Demystifying the Law: Spousal Privilege

Posted March 17, 2011 in Uncategorized by

If you follow the news of high-profile trials, you’ve probably heard of the concept of spousal privilege, also known as marital privilege. This article will demystify the concept.

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Privilege is a legal protection that keeps people from having to testify or provide evidence in certain legal situations. Spousal privilege is a subset of that law which:

  • Allows certain communications between a married couple to remain confidential in civil and criminal cases (known as marital confidences privilege)
  • Gives one spouse the right to refuse to testify against his or her spouse who is a defendant in a criminal trial (known as the spousal testimony privilege or spousal immunity

Marital Confidences Privilege

Either spouse can invoke the marital confidences privilege. That means, for example, that if a husband is the defendant in a civil lawsuit he can assert marital confidences privilege to prevent his wife from being called to testify about confidential communications, or his wife can assert marital confidences privilege to keep from having to testify.

For marital confidences privilege to apply, certain criteria must be met:

  • The communication must have occurred when no one was present other than the couple
  • Both husband and wife must have intended the communication to be confidential

Marital confidences privilege only applies to communication between spouses while married. Any communication before the couple married or after they divorce is not protected communication. However, after divorcing, one person can still be kept from testifying about confidential communications with their ex-spouse that occurred while married.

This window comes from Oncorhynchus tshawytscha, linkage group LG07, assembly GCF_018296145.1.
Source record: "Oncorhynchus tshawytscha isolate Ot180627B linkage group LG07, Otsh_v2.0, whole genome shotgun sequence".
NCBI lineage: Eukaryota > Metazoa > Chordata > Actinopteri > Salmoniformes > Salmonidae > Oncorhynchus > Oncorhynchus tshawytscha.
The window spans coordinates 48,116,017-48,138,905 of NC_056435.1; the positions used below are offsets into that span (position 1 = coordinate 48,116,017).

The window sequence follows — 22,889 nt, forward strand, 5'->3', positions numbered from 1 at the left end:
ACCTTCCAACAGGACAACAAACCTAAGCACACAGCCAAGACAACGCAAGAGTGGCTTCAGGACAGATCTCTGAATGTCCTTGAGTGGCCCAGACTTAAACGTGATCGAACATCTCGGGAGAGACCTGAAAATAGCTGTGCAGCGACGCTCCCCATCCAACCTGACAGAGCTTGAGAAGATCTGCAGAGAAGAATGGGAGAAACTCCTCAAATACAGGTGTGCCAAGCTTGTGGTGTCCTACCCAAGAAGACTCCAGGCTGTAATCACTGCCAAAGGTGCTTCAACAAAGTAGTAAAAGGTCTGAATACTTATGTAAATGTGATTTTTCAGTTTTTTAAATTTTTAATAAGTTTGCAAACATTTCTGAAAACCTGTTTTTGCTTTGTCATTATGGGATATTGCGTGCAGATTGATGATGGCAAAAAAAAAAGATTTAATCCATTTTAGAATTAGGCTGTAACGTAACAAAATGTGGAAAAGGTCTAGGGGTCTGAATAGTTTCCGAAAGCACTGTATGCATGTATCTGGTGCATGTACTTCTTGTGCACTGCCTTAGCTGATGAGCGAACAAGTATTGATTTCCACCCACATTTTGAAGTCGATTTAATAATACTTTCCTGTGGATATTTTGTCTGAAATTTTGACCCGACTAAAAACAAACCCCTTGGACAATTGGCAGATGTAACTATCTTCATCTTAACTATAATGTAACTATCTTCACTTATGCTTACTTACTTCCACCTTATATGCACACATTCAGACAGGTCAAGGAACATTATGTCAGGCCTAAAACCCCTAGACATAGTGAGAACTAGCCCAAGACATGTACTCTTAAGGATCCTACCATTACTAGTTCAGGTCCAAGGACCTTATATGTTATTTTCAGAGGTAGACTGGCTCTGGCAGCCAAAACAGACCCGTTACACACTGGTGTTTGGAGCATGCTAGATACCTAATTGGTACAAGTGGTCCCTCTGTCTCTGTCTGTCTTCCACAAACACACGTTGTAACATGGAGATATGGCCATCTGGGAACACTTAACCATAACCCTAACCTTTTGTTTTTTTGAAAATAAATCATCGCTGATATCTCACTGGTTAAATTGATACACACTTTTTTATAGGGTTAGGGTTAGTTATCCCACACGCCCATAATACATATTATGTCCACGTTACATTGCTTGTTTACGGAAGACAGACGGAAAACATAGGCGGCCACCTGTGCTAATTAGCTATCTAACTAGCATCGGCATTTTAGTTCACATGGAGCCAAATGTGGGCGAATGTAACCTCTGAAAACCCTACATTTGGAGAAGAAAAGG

Spousal Immunity

While marital confidences privilege applies only to confidential communications between husband and wife, spousal immunity can prevent a defendant’s spouse from testifying about any topic related to his or her spouse.

And unlike marital confidences privilege, where either spouse may assert the privilege, only a defendant’s spouse can assert spousal immunity. In other words, the defendant’s spouse can assert spousal immunity and choose not to testify against his or her spouse in a criminal case, but the defendant cannot prevent his or her spouse from testifying.

Exceptions to Spousal Privilege

In addition to the exceptions noted above, there are a few other instances where spousal privilege doesn’t apply. In some states, spousal privilege doesn’t exist in divorce or child custody cases. Similarly, they don’t apply if one spouse has been accused of committing a crime against the other spouse or child.

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